Home » St. Baldrick’s Grants Support Children’s Cancer Research at Baylor, Texas Children’s Cancer Center
Baylor College of Medicine and Texas Children’s Cancer Center physician-researchers have received funding from the St. Baldrick’s Foundation for four projects; three focused on finding or developing novel treatment approaches for childhood cancer and another to develop a cancer research and screening program in Africa.
Dr. Nino Rainusso, assistant professor of pediatrics – oncology at BCM, received a three-year, $330,000 2013 St. Baldrick’s Scholar award for his research on osteosarcoma, the most common bone cancer in children. His research is aimed at identifying, characterizing and selectively eliminating a sub-population of tumor cells, known as cancer stem cells. It is believed that this population of cells may drive the process of metastasis formation in children with osteosarcoma.
“Many osteosarcoma patients die from metastatic tumors that have spread to the lungs. We believe that strategies that target and destroy cancer stem cells will impair the ability of tumor cells to spread and survive in the lung. We hope that this approach may significantly improve the survival of children diagnosed with osteosarcoma,” Rainusso said.
Dr. Karen Rabin, assistant professor of pediatrics – oncology, received a one-year, $115,000 renewal of her St. Baldrick’s Scholar grant that was initially awarded in 2010. Her project focuses on leukemia in children with Down syndrome, who are at higher risk of developing leukemia and suffer from more complications during treatment of the disease. Rabin and her colleagues are seeking to identify the genetic basis for the increased risk of leukemia in children with Down syndrome. They are also investigating why children with Down syndrome have more problems with potentially life-threatening infections during treatment for leukemia and trying to develop strategies to prevent these infections.
St. Baldrick’s Scholar awards, geared toward early career investigators pursuing innovative research, are funded for three or more years.
Dr. Mireya Paulina Velasquez, a clinical postdoctoral fellow in pediatric hematology/oncology, received a two-year, $114,263 St. Baldrick’s Fellow award for her research on treatment for blood cancer. Hematological malignancies remain the leading cause of cancer death in patients under age 20. With support from this grant, Velasquez and her research colleagues will conduct preclinical studies to optimize cancer treatment using T cells, a component of the patient’s own immune system.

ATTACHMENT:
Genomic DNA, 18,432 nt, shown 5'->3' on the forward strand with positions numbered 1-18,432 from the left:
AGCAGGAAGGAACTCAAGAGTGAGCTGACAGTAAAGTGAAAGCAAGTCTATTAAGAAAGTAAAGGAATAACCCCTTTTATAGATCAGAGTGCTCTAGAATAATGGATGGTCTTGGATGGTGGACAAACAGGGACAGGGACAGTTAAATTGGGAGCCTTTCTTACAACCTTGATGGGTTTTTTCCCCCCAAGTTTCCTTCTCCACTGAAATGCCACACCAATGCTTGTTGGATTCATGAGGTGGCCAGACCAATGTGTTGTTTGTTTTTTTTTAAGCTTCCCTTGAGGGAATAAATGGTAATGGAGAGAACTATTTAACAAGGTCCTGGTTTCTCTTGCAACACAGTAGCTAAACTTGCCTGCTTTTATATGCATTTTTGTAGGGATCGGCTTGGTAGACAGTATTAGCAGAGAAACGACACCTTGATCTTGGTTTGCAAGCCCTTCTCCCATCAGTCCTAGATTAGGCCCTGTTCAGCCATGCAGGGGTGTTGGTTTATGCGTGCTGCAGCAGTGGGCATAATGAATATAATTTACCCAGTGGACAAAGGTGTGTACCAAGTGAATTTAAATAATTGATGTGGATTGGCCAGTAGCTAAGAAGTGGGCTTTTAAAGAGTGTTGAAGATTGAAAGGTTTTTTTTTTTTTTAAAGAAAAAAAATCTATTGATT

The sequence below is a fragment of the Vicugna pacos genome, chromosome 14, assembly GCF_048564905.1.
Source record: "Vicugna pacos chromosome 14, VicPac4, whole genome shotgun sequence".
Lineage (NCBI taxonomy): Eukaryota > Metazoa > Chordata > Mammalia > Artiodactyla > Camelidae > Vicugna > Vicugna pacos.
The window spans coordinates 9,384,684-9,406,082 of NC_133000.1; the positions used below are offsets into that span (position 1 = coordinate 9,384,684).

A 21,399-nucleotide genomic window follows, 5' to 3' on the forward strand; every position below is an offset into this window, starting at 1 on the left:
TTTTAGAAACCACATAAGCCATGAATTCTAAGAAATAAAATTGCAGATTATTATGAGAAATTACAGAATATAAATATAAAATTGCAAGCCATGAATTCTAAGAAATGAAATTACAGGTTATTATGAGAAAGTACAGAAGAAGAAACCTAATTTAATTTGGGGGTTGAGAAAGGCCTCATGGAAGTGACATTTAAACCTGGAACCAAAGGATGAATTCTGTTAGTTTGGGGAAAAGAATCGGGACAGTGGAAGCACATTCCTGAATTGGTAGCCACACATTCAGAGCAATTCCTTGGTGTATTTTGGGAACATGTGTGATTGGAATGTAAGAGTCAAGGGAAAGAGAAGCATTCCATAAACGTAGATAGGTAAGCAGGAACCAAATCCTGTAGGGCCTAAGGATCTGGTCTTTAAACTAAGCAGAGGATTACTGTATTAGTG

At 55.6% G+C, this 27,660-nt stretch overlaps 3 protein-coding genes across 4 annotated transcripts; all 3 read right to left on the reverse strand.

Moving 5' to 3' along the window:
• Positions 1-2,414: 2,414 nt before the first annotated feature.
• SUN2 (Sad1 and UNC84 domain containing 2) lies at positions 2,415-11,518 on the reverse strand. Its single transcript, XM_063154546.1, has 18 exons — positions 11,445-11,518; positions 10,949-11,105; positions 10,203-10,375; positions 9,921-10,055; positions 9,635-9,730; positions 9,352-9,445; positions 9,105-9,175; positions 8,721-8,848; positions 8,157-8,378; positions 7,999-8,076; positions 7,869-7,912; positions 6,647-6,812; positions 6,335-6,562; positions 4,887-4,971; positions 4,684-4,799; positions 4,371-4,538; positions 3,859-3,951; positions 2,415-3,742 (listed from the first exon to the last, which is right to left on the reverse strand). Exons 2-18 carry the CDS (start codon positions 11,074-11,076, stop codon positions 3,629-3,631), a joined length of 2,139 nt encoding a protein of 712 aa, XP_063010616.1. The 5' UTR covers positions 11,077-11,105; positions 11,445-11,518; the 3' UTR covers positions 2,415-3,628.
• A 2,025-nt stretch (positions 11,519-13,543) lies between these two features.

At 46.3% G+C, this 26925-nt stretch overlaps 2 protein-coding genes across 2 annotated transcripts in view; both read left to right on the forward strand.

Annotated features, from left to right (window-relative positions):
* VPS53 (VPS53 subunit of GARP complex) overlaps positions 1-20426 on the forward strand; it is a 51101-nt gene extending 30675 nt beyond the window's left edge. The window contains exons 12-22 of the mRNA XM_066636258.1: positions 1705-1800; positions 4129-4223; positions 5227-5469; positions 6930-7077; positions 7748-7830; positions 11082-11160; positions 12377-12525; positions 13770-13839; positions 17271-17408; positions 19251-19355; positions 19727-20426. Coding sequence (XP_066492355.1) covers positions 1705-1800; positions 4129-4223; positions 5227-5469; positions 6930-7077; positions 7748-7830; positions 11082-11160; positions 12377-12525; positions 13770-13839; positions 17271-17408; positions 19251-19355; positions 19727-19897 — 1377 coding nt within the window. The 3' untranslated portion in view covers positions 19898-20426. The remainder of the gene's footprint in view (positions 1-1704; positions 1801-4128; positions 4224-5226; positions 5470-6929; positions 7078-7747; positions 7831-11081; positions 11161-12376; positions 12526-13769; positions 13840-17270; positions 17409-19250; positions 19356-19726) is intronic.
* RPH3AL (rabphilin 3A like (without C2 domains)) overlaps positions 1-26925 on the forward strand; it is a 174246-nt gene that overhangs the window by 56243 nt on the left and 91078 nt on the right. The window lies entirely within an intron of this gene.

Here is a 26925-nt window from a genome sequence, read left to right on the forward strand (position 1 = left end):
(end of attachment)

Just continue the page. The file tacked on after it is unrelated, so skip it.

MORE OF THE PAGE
Cancer treatments involving the infusion of T cells that recognize and target CD19 (a molecule present in many blood cancers) have shown promise in early clinical studies but not all patients benefit from this treatment. This new approach will produce special CD19-specific T cells that will be redirected, along with unmodified T cells, to CD19-positive blood cancer cells.
St. Baldrick’s Fellow awards are for new doctors training to specialize in pediatric oncology research. St. Baldrick’s Fellows are funded for two years, with an optional third year for those needing more time to complete a promising research project.
Dr. Joseph Lubega, a clinical postdoctoral fellow in pediatric hematology/oncology, received a three-year, $325,750 St. Baldrick’s Foundation International Scholar award for his work to develop blood or saliva tests for detecting and monitoring Burkitt’s lymphoma in Africa. Burkitt’s lymphoma is the most common children’s cancer in Africa, and the most rapidly growing human cancer – with the tumor doubling in size every 24 hours. Minimally invasive tests with rapid turnaround for detecting Burkitt’s lymphoma are critical for early diagnosis.
“Many children in Africa die of cancer without seeing a doctor. Yet this cancer can be cured, especially if detected early,” said Lubega, who will be returning to his home country of Uganda to implement the program. “This grant is unique because it will enable me to seek ways to improve the chance of cure for tens of thousands of children in the least privileged countries of the world, and it will support my transition back to Africa, where I will participate not just in research and providing care for the children but, even more critically, help train others in the field.”
St. Baldrick’s also awarded a $96,604 extended Consortium Research Grant to support the Texas-Oklahoma Pediatric Neuro-Oncology Consortium (TOPNOC), focusing on pediatric brain tumors. One of the major obstacles in pediatric brain tumor research is the limited number of patients and tumor samples at a single institution. By forming a consortium of prominent pediatric neuro-oncology cancer centers in Texas and Oklahoma, researchers are pooling tumor samples and scientific expertise to conduct innovative, biology-driven clinical trials to improve survival in children with brain tumors.
Texas Children’s Cancer Center is a joint program of Baylor College of Medicine and Texas Children’s Hospital and is the pediatric program of the NCI-designated Dan L. Duncan Cancer Center at Baylor College of Medicine.
St. Baldrick’s Foundation is a volunteer-driven charity committed to funding the most promising research to find cures for childhood cancers and give survivors long and healthy lives. For more information about the foundation, including information on organizing a community event, visit the St. Baldrick’s Foundation website at www.stbaldricks.org, visit our news archives for more articles about how the St. Baldrick’s Foundation is helping patients at Texas Children’s Cancer Center, or discover how to connect with St. Baldrick’s on Facebook, Twitter, YouTube or Vimeo.
July 16, 2013
Baylor College of Medicine
by Dana Benson
This article first appeared on bcm.edu